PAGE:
London BOE answers questions
By Rob Treynor
Over the weekend, a telephone call was made to all parents of London students urging them to attend Tuesday night’s Q&A meeting at London High School. Superintendent Steve Allen and the London Board of Education (BOE) planned to present their case for why the 7.5-mill emergency operating levy was on the forthcoming May ballot.
Approximately 50 parents attended the meeting in the London High School auditorium. Many were armed with questions about the recent cuts, future cuts, and questions about what will be restored with the passage of the levy.
“London residents are currently paying the lowest amount of school taxes required by Ohio law,” said Steve Allen at the beginning of his presentation to the crowd.
Allen’s presentation explained that last year’s income tax levy was merely a renewal, and thus didn’t bring any new money to the system.
“What we voted for was to continue a tax we already had,” said Allen. “In fact, due to the economy, income tax revenue was down $600,000 in 2009. “
“It’s been really hard for us to try to pinpoint exactly what the Governor’s budget is going to do to the schools,” Allen said, but continued with some facts gleaned from the budget. “Over the next two years we will lose $1,550,00 in tangible personal property tax income, unless the economy rebounds.”
Allen’s presentation emphasized that the new middle school was being built with state funds which already had been collected, and not local taxes. “Not a dime! Not a dime is coming out of your money or my money. It’s coming out of tobacco settlement funds that the state of Ohio received from the tobacco companies,” he said.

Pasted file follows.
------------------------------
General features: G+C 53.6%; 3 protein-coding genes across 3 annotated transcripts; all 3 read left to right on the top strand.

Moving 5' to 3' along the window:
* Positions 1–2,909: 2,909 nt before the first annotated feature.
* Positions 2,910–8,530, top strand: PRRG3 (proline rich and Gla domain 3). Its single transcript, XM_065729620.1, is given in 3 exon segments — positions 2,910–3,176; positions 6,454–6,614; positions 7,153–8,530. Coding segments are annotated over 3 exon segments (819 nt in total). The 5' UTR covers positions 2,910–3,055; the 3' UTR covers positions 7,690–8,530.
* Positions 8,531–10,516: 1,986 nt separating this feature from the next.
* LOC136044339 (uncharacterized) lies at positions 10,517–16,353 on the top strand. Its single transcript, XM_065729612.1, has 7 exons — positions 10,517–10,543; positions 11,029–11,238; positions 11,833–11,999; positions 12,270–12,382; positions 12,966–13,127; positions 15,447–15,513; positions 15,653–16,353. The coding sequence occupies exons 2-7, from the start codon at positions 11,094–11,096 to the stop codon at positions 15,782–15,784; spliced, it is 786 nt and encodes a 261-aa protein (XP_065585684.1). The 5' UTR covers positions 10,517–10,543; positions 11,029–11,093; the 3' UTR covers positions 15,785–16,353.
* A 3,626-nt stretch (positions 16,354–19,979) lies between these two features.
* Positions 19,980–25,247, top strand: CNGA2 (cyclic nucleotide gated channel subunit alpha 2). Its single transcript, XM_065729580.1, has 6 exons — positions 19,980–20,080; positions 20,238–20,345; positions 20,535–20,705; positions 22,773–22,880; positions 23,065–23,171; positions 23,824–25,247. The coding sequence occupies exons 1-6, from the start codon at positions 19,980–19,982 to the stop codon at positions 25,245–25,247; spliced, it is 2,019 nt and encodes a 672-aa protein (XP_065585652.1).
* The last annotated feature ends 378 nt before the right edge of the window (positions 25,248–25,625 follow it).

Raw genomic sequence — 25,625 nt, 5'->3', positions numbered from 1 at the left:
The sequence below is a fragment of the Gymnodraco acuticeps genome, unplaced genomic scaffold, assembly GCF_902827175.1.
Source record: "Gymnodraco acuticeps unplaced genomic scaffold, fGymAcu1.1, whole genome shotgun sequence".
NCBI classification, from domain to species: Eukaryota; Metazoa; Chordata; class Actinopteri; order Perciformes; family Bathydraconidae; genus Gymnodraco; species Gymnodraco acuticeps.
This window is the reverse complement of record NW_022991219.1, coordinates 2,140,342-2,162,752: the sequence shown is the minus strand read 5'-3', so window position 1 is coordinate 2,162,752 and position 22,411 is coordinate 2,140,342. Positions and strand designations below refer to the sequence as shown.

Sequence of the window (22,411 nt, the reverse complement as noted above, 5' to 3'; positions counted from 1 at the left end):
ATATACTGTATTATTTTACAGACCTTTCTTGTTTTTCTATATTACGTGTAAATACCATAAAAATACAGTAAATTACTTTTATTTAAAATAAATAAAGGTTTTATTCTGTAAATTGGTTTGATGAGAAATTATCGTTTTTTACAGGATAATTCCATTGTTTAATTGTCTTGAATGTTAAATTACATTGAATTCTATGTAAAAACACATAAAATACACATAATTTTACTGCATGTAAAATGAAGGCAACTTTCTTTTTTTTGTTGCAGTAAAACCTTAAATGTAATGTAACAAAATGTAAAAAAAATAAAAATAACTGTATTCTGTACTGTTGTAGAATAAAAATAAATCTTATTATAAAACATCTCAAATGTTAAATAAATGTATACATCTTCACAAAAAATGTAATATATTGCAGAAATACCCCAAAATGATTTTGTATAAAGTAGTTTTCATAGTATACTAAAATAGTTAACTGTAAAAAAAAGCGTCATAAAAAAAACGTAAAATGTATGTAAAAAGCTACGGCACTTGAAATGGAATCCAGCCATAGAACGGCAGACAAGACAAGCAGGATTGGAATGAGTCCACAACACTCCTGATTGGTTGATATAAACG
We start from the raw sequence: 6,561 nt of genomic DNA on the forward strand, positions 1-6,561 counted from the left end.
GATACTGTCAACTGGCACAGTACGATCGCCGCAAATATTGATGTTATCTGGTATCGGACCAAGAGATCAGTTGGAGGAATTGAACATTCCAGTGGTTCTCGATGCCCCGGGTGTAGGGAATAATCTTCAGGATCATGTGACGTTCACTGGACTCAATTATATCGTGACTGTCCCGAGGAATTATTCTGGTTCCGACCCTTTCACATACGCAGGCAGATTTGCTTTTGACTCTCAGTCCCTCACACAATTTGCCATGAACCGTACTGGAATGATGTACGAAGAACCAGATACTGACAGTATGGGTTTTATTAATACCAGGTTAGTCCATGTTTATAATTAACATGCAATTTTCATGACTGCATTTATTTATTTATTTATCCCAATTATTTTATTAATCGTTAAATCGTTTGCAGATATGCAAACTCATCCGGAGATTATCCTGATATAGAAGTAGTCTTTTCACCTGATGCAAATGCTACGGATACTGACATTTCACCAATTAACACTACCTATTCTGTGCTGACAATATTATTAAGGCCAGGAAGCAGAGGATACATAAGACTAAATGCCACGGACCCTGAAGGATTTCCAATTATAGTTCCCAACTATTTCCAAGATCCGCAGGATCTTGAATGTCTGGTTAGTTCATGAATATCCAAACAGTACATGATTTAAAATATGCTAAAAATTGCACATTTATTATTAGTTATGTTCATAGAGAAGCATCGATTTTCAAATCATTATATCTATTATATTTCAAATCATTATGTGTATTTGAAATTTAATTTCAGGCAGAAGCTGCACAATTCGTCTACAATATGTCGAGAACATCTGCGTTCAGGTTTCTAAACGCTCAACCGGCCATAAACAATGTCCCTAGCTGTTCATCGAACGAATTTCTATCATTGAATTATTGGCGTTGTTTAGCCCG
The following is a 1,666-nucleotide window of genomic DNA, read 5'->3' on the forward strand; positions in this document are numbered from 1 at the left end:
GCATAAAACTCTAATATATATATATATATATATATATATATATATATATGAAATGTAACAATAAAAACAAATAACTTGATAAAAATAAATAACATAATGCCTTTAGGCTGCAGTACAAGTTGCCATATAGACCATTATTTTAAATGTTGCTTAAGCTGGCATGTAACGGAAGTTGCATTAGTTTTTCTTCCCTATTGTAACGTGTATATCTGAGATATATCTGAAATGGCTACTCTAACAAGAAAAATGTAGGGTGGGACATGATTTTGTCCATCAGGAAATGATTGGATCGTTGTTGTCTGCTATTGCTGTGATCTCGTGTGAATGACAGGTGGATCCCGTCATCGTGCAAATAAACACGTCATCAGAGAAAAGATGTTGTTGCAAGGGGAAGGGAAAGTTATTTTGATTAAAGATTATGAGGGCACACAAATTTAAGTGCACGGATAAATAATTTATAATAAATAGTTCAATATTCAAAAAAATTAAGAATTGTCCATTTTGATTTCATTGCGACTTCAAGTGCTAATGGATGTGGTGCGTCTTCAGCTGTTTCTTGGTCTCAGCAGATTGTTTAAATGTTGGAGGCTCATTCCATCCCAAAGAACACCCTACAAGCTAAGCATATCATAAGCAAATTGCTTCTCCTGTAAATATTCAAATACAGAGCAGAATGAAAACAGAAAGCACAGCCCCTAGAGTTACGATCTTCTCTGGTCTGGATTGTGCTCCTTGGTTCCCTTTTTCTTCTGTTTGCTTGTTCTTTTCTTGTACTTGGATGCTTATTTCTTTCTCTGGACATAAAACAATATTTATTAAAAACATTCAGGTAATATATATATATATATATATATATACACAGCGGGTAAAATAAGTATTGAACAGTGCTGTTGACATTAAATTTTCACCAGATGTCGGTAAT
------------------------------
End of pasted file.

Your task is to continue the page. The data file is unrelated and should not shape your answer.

Allen then went over belt-tightening procedures that the district has already made:
• Employees of the school district pay 20 percent of family health insurance premiums and the staff have approved a less expensive plan, saving $200,000.
• The staff approved a 3 percent reduction in salaries, no step increases, no tuition reimbursement, a decrease in activities contracts, and fewer extended days. The savings from these items equal $388,509 for next year.
• Decreased administrative/supervisory staff by three positions, saving $238,000 per year from 2006-2011 for a total savings of $1,190,000. Plus two additional administrative positions have been trimmed, saving $150,000 per year.
Increased the pay-to-participate fee from $45 to $100, generating $37,000 per year. “One hundred dollars per sport may seem like a lot, but if you look around central Ohio, you’ll see that this price could be far, far worse.” Allen said.
At the conclusion of his presentation, Rev. Gordon Johnson, a London resident for 43 years and pastor of the London First Presbyterian Church, moderated the question and answer portion of the evening.
Parents wrote their queries onto 3×5 note cards which were collected by BOE members and then read by Johnson.
The following are among the questions answered by board members:
Q: Is there a published budget?
A: Anything regarding financing is published every month and are available on the BOE’s website.
Q: What happens if the levy doesn’t pass in May 3?
A: It’s difficult to project if it does pass whether we can maintain. But if it fails, it’s obvious that more cuts will be necessary.
Q: Will sports be cut next?
A: The board has never discussed what the next round of cuts would entail.
Q: Isn’t busing for high school students mandated?
A: Busing is mandated for K-6 for students two miles from the school. We will continue to bus in-town students K-8.
Q: If levy doesn’t pass, will the middle school sit empty?
A: No. There’s no reason for that. The middle school will be a savings. It will cost the district more to stay put since the school system would have to pay rent to the City of London, who are the current owners of the property.
Q: Would the tax be paid only by people within the city limits or by people throughout the school district?
A: Everyone in the school district would pay. And there is no truth to the rumor being circulated that Choctaw residents do not pay school taxes now.
Q: Are the administrators also the lowest paid in the county, like the teachers?
To this question, the board did not know the answer, but promised to research the answer and post the answer on the school’s website.
To submit a question to the school board, and to read responses to other questions, one can go to http://bit.ly/eDUj3n.